And we'll exhale here. And leading with the sacrum, just begin the motion. So eventually the head is in response to the rest of the spine, inhaling. Let's exhale through the mouth, rounding. Sacrum leads the way, inhaling.
And exhaling. (exhales heavily) Three more at your own pace. (exhales heavily) (exhales heavily) A good one more, for good measure, inhaling. And exhaling. (exhales heavily) Good, so the purpose of that is just to feel as though there's a fluid spine, very important, for so many of these postures, and we're gonna go in the opposite direction now, the left leg goes back, and I will often refer to my foot in this posture as the Barbie foot.
So, reach back through the ball of the foot, the right arm extends forward, and I'm looking for a long line here. I'm using my breath to inhale, lengthen the back leg and the front arm, and exhale, pause in that length. And my lower ribs are making their way towards the hips. So I feel connected to my lower body. Gaze is steady, breath is steady.
Inhale here, exhale with the breath, lower the hand, and the knee, take a breath. Good, right leg goes back, left arm forward, steady your gaze, steady your breath. Lengthening with the inhale. One more, inhale. Exhaling, hand and knee to floor.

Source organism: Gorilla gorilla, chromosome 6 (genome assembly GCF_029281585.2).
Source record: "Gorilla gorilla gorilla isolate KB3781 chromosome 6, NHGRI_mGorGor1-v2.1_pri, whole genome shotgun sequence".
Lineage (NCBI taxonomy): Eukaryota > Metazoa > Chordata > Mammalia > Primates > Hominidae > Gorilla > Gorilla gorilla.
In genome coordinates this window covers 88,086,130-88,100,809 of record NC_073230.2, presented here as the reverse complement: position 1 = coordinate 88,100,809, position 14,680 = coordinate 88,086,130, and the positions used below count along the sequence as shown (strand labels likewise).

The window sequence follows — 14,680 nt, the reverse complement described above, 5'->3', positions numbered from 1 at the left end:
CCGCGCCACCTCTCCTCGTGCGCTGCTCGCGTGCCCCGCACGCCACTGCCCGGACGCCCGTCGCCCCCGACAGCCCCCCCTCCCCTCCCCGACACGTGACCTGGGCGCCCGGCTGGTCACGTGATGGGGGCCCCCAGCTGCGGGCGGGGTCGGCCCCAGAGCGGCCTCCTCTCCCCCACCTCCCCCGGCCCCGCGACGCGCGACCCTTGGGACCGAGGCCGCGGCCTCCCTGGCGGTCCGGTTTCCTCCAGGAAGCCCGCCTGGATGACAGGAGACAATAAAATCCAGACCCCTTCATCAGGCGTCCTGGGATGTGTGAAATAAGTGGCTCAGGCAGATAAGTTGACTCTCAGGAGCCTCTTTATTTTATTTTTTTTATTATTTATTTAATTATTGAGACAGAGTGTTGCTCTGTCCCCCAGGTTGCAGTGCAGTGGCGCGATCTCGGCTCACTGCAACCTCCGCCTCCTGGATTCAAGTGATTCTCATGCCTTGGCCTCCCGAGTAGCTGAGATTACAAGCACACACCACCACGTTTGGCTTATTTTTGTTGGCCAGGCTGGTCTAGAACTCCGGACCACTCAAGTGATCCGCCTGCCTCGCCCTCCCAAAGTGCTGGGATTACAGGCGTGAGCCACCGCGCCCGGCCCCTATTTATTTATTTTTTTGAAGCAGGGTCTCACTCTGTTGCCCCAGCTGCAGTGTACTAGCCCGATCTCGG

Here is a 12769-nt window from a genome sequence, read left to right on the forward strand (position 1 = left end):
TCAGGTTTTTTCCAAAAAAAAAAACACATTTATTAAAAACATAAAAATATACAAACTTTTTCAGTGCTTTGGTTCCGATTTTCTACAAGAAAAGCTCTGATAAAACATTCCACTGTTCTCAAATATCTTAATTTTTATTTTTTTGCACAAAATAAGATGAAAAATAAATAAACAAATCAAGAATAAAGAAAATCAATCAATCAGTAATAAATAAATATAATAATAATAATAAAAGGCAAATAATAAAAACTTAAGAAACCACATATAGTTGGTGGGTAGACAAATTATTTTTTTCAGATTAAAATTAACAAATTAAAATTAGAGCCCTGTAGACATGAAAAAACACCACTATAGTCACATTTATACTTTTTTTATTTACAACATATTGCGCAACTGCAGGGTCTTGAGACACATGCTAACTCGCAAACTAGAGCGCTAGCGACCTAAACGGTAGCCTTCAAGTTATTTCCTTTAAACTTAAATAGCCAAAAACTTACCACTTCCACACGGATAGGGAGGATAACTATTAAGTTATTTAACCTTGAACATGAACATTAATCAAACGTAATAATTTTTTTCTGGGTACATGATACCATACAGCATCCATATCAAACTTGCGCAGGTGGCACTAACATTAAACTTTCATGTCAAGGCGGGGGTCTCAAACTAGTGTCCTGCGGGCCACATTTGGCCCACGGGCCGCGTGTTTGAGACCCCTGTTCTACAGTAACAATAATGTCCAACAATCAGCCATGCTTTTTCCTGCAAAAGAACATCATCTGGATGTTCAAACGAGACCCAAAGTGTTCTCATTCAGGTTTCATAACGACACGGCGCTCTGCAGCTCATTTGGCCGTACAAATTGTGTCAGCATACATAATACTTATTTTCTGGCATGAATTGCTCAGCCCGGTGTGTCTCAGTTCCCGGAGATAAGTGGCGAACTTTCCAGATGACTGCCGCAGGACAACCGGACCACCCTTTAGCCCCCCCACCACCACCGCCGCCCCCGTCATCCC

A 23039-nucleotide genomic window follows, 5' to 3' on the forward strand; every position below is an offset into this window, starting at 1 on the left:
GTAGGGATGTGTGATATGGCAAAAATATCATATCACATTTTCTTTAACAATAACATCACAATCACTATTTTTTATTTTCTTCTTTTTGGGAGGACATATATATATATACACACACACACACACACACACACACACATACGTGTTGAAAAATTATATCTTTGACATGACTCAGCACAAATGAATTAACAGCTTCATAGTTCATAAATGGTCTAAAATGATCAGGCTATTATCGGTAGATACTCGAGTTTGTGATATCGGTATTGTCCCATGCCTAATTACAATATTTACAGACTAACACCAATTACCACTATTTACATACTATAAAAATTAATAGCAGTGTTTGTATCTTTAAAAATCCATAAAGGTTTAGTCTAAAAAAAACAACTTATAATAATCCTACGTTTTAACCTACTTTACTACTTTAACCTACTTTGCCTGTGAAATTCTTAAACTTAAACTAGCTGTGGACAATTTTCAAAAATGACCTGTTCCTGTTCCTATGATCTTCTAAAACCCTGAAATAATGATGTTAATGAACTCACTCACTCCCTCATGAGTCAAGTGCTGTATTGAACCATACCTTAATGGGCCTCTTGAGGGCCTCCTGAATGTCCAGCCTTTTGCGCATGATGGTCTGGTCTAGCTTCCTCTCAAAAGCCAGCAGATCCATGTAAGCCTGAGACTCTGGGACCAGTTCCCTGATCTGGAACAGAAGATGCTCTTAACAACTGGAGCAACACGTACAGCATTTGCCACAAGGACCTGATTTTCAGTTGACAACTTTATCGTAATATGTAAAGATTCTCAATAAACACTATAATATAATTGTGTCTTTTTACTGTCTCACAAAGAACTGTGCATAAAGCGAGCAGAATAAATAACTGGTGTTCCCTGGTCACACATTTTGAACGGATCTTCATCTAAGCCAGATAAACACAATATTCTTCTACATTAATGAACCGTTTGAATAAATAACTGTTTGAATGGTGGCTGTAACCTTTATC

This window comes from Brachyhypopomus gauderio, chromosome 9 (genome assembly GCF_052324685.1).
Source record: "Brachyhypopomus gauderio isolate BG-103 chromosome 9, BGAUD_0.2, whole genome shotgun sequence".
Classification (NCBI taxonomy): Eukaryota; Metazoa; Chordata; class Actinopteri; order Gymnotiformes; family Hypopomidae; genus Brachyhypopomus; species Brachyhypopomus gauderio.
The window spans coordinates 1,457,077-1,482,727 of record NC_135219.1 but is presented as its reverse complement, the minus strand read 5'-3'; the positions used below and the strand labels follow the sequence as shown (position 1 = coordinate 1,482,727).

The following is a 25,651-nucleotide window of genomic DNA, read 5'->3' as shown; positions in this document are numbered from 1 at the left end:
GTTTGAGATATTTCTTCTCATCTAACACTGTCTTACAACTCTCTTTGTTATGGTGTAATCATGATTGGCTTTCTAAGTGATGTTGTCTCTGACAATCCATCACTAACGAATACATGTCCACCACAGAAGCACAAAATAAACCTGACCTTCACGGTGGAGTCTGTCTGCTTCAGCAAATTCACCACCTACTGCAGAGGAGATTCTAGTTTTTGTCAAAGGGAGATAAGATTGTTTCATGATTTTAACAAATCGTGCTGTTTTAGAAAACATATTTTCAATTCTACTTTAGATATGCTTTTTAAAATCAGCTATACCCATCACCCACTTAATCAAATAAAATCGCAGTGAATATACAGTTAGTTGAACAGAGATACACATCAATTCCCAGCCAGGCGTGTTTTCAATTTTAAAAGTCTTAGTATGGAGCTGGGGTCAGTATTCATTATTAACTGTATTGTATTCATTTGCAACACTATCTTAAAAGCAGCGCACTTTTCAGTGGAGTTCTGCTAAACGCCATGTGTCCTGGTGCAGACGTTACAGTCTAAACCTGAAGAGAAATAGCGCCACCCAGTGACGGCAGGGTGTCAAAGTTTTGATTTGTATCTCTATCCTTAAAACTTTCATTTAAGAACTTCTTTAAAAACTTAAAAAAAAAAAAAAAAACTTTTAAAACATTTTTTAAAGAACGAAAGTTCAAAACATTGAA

So let's tuck the toes under, shift your hips back, let's start with the knees bent, moving into Downward Facing Dog, it's always nice to sort of pedal out the legs a little bit, create some more length on the back of the legs. Good, now have your spine be long first, be sure that the spine is indeed long, if there's any rounding in the spine, keep the knees bent. And if the spine can remain long, go ahead, begin to straighten the legs. Draw in the outer edges of the heels down, the toes lift off. Now, looking at your arms for a moment, if you could sort of externally rotate the upper arm bones.
And then looking at the navel, draw the lower ribs towards the hips. Lift the kneecaps up with the front of your thigh muscles. Could even try to take the toes off the floor, that can be quite a challenge. You can see that your inner arches are lifted, and that you kind of zipped up, zip up right up the inside of your legs. And steady breath, and inhale here.